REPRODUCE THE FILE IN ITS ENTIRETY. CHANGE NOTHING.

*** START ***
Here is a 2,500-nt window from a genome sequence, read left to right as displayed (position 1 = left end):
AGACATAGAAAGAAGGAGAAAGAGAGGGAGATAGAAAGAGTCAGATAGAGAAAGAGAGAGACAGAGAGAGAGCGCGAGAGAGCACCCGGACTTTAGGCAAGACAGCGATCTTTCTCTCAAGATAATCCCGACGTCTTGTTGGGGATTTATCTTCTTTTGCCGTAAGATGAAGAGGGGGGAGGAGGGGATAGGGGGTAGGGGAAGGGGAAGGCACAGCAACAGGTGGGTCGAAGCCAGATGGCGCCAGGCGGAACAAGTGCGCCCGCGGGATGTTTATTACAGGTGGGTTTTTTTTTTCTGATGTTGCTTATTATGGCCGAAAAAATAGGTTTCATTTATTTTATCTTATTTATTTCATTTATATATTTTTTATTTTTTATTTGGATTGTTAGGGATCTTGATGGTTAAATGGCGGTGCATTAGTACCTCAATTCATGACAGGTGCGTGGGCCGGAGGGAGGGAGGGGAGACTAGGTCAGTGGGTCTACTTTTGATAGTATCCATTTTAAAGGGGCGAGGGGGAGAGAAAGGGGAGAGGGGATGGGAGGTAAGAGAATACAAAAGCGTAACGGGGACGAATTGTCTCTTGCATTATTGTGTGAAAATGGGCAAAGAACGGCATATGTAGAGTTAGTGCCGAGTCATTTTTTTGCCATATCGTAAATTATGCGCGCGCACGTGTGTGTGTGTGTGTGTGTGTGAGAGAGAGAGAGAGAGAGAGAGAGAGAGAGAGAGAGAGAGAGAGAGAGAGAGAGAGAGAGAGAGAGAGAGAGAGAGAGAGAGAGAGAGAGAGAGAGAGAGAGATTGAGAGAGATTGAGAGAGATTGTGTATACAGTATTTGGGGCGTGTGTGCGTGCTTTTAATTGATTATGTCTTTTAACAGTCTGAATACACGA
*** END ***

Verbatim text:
Here is a 2,500-nt window from a genome sequence, read left to right as displayed (position 1 = left end):
AGACATAGAAAGAAGGAGAAAGAGAGGGAGATAGAAAGAGTCAGATAGAGAAAGAGAGAGACAGAGAGAGAGCGCGAGAGAGCACCCGGACTTTAGGCAAGACAGCGATCTTTCTCTCAAGATAATCCCGACGTCTTGTTGGGGATTTATCTTCTTTTGCCGTAAGATGAAGAGGGGGGAGGAGGGGATAGGGGGTAGGGGAAGGGGAAGGCACAGCAACAGGTGGGTCGAAGCCAGATGGCGCCAGGCGGAACAAGTGCGCCCGCGGGATGTTTATTACAGGTGGGTTTTTTTTTTCTGATGTTGCTTATTATGGCCGAAAAAATAGGTTTCATTTATTTTATCTTATTTATTTCATTTATATATTTTTTATTTTTTATTTGGATTGTTAGGGATCTTGATGGTTAAATGGCGGTGCATTAGTACCTCAATTCATGACAGGTGCGTGGGCCGGAGGGAGGGAGGGGAGACTAGGTCAGTGGGTCTACTTTTGATAGTATCCATTTTAAAGGGGCGAGGGGGAGAGAAAGGGGAGAGGGGATGGGAGGTAAGAGAATACAAAAGCGTAACGGGGACGAATTGTCTCTTGCATTATTGTGTGAAAATGGGCAAAGAACGGCATATGTAGAGTTAGTGCCGAGTCATTTTTTTGCCATATCGTAAATTATGCGCGCGCACGTGTGTGTGTGTGTGTGTGTGTGAGAGAGAGAGAGAGAGAGAGAGAGAGAGAGAGAGAGAGAGAGAGAGAGAGAGAGAGAGAGAGAGAGAGAGAGAGAGAGAGAGAGAGAGAGAGAGAGAGAGAGATTGAGAGAGATTGAGAGAGATTGTGTATACAGTATTTGGGGCGTGTGTGCGTGCTTTTAATTGATTATGTCTTTTAACAGTCTGAATACACGA